Are you a pilot who turns down the radio’s volume and does a straight-in at an uncontrolled airport when there are four other aircraft neatly spaced in the traffic pattern? Do you think your lungs are so good that you can cruise at 15,500 feet MSL without supplemental oxygen? Are you convinced that you’re experienced enough to avoid using checklists? If so, you may be displaying some of the characteristics that aviation psychology researchers suggest can increase the chances of an accident.
Ever since the early days of aviation, when the Civil Aeronautics Board (forerunner of the FAA) put in place the first rules and regulations to bring order to the barnstormers, federal regulators have been trying to identify and isolate those pilots who are destined to jeopardize public safety by causing accidents.
The Federal Aviation Regulations have evolved into a complex web within which all pilots are expected to function. In theory, if everyone does everything exactly as written and interpreted by the bureaucrats and FAA Administrator, public safety is assured. But this is the real world. The FAA recognizes that pilots, like all humans, have different personalities, behaviors and intelligence, attitude and skill levels. Research by the FAA’s Civil Aeromedical Institute and such institutions as Ohio State University and the University of Illinois is promoting an understanding of human factors in aviation, how those factors affect learning and decision making, and how they may be precursors to accidents.
Ohio State University has developed a risk-management tool for GA pilots that’s designed to help them evaluate their ability levels and develop personal guidelines. The idea is to preview each flight using a set of standards, which covers such areas as personal minimum cloud ceilings and minimum number of sleep hours the night before. Richard Jensen, Director of the Aviation Psychology Lab at Ohio State, notes that pilots in New York City or Los Angeles would need to develop personal criteria related to traffic considerations, while pilots in mountain areas would need to focus on terrain and wind-pattern issues. He also notes, “You can’t be a safe pilot unless you’re continuing to learn.”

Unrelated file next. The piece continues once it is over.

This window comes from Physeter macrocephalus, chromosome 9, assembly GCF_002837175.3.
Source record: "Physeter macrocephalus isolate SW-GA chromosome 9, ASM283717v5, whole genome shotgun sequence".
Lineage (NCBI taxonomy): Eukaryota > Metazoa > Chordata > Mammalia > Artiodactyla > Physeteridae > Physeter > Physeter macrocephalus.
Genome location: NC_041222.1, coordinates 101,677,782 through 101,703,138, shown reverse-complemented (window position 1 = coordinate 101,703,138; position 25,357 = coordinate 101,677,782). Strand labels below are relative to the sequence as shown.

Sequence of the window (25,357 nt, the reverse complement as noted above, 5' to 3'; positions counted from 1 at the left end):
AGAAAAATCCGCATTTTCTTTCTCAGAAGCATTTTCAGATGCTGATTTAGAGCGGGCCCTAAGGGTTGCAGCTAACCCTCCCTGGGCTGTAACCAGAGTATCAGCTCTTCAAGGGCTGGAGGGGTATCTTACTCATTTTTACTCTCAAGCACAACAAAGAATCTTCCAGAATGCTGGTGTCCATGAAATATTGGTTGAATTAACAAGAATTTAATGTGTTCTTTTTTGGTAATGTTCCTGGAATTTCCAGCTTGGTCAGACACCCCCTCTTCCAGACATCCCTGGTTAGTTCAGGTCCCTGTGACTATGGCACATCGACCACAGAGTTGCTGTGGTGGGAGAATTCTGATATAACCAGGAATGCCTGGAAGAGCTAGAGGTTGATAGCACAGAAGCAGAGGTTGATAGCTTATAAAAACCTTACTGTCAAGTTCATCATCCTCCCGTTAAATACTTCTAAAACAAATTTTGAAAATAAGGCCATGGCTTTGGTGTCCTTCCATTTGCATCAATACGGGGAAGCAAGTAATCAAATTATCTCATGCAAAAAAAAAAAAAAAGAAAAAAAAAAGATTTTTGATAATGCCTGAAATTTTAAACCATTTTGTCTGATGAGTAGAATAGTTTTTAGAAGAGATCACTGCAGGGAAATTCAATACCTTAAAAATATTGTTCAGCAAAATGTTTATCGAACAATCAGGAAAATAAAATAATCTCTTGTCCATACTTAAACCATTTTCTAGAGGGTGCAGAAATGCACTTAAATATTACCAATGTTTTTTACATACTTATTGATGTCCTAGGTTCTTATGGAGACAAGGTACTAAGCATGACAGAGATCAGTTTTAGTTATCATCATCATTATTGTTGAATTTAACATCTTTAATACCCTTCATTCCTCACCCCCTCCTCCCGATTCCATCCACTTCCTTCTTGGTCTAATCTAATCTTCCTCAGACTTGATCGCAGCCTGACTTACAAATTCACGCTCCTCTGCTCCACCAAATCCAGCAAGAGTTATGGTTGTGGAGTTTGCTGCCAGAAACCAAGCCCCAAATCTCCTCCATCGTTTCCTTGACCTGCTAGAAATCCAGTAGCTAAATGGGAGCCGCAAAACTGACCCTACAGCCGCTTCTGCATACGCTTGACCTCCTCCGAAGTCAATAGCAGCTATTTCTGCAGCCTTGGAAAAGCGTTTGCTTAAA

Scott A. Shappell, of the FAA, and Douglas A. Wiegmann, of the University of Illinois at Urbana-Champaign’s Institute of Aviation, proposed that unsafe acts by pilots can be loosely classified into two categories: errors and violations.
Errors are the mental or physical activities that fail to achieve the desired outcome. There are three basic types of errors: skill-based, decision-based and perceptual. In skill-based errors, two pilots may have the same training and same number of flight hours, yet possess vastly different skills. Pilot #1 may have trouble turning to headings and capturing altitudes, while pilot #2 can make any airplane soar like an eagle. Decision-based errors are a result of intentional behavior. Sometimes they’re excused as “honest mistakes,” while at other times they reflect a lack of basic knowledge. These errors can involve using wrong procedures, making a poor choice from known options, or incorrectly gathering information to evaluate a situation that’s new to the pilot. Perceptual errors are made because observations have been affected by illusions, spatial disorientation or preconceptions.
Violations constitute willful disregard for the rules, regulations and procedures that govern the safety of flight. Many in aviation believe that the FAA regulations are so complex and subject to interpretation that you can’t conduct any flight without violating some rule. An unsafe pilot believes that because you routinely violate some obscure FAR anyway, or are philosophically opposed to government regulation, you might as well ignore everything the FAA has promulgated. Flying while your medical certificate is in your wallet, which you left in the glove compartment of your car, is a violation, but not a safety issue. Flying in night/IFR conditions when you’re not instrument-rated is a violation and a very serious safety hazard. Even when there’s a safety issue, there’s an enormous difference between someone who deviates from a regulation or procedure because it’s expedient and someone who deviates because he or she resents authority.
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